When I decided to talk about it openly, I was first thinking about asking for stress leave, which is a bit more common. Luckily, the more they asked me how I felt and why I wanted to leave, I was able to say it honestly and to my (pleasant) surprise, they were all incredibly understanding.
First thing's first
First of all, you should take the time to see a mental health professional. You can't just say “hey, I'm depressed. See you on Monday!” Besides it being proper procedure, this professional is the first step to your recovery. Although the main topic of this post is requesting leave from work, you must remember that the objective of this is to make you feel better.
A person at work whom I appreciate very much was the first to make me understand. “Have you discussed this with anyone?” I almost died of embarrassment when I said that I hadn't. The answer was more than obvious. She was the first to propose that I go to a therapist first. I did that. And that's the first thing you should do if you feel like you are in a similar situation to me years ago.
After talking about how you feel, the therapist will be the one to determine if you need the leave and for how long. He or she should make a report with all your symptoms, explaining why you need the time off.
Now you can go to HR
The amount of time it takes for your therapist to determine your situation can vary as well as the methods. Maybe it requires some tests, some exercises or just talking will be enough. You must be patient. In my case, it took a couple of weeks.
When you have the results, you can request a meeting with HR and start the whole bureaucratic process. From here, the process may be different for everyone who is reading this. Everything will depend on the laws in your country and company policies.
However, HR should guide through all this. The options are different and the requirements are varied. Maybe you just need to fill out some forms and get a signature from a doctor. Hopefully, it shouldn't be more complicated for you than it was for me.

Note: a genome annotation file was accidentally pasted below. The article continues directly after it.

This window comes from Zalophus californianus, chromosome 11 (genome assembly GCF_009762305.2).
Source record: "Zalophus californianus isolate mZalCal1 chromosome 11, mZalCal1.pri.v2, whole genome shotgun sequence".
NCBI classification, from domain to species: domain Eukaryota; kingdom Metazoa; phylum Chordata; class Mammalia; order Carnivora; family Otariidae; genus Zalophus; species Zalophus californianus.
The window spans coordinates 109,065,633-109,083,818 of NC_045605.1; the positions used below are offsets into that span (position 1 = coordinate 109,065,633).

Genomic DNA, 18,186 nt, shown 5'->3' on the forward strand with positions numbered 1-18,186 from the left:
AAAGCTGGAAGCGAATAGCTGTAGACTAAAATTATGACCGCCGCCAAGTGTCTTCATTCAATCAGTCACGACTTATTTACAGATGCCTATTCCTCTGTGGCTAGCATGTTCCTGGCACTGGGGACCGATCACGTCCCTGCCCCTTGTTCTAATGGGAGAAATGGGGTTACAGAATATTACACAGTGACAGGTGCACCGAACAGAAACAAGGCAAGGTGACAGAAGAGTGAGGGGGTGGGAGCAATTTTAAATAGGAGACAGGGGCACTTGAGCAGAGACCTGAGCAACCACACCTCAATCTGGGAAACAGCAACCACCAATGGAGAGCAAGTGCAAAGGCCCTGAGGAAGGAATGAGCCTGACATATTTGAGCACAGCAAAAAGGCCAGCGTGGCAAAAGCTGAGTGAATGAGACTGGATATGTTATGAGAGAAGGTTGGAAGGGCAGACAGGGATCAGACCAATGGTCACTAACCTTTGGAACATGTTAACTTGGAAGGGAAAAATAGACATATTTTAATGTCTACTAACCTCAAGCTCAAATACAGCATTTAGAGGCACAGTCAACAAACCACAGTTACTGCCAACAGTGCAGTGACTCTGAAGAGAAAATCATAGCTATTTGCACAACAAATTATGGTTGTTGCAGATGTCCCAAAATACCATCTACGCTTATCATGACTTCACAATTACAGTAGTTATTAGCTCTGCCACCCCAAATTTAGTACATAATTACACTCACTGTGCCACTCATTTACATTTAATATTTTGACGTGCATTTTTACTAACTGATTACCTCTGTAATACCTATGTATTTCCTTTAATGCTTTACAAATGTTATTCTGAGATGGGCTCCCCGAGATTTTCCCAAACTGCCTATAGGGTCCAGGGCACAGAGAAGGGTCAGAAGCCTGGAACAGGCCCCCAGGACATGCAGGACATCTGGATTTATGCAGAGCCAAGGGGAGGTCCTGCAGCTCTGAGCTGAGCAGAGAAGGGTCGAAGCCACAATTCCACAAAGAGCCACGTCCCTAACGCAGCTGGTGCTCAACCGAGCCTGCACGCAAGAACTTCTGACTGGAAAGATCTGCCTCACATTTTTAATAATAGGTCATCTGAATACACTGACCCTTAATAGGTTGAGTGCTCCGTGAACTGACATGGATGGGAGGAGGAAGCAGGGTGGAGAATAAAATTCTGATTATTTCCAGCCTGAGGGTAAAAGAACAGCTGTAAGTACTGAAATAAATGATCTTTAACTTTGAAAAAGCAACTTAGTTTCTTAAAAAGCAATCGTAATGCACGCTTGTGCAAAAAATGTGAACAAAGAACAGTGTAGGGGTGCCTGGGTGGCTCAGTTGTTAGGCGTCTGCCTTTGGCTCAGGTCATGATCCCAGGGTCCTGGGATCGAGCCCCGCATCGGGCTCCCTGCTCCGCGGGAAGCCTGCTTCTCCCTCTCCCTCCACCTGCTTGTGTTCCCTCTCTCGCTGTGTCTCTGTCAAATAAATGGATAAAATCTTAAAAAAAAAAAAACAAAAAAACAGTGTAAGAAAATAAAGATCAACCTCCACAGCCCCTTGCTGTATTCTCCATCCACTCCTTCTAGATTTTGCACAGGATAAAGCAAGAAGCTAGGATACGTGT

Ok, I got it! and now that?
They may give you a few days, weeks, or intermittent days off while you are in your recovery process. You must keep in mind that this IS NOT A VACATION. It is time for you to plan and start working on your mental health and well-being.
You shouldn't stop seeing a professional just because you got the time off. Now is when you should see a therapist the most, now you have more time to focus on yourself. Your therapist will look for the causes of your mental illness and from there, establish a strategy.
Set small goals for yourself, like sleeping and eating better, spending time outdoors, getting some exercise. I used that time to better understand that dropping out of college was not a failure, it was just part of my journey to where I should be. It also helped me understand that my family was not constantly judging me or feeling that I had failed them for not graduating. That was the biggest weight I was carrying. Find out what that weight is and start to release it little by little.
We still have a long way as a society to see mental illness as a real problem in the workplace. There is still a lot of stigma around the issue, but the first ones who should talk about the issue without judgment are ourselves. Allow yourself to talk about what's weighing on you, and give yourself permission to rest and give yourself some time to clear your mind and heart.
We made something a little great! The Anxiety Workbook, get yours by clicking here.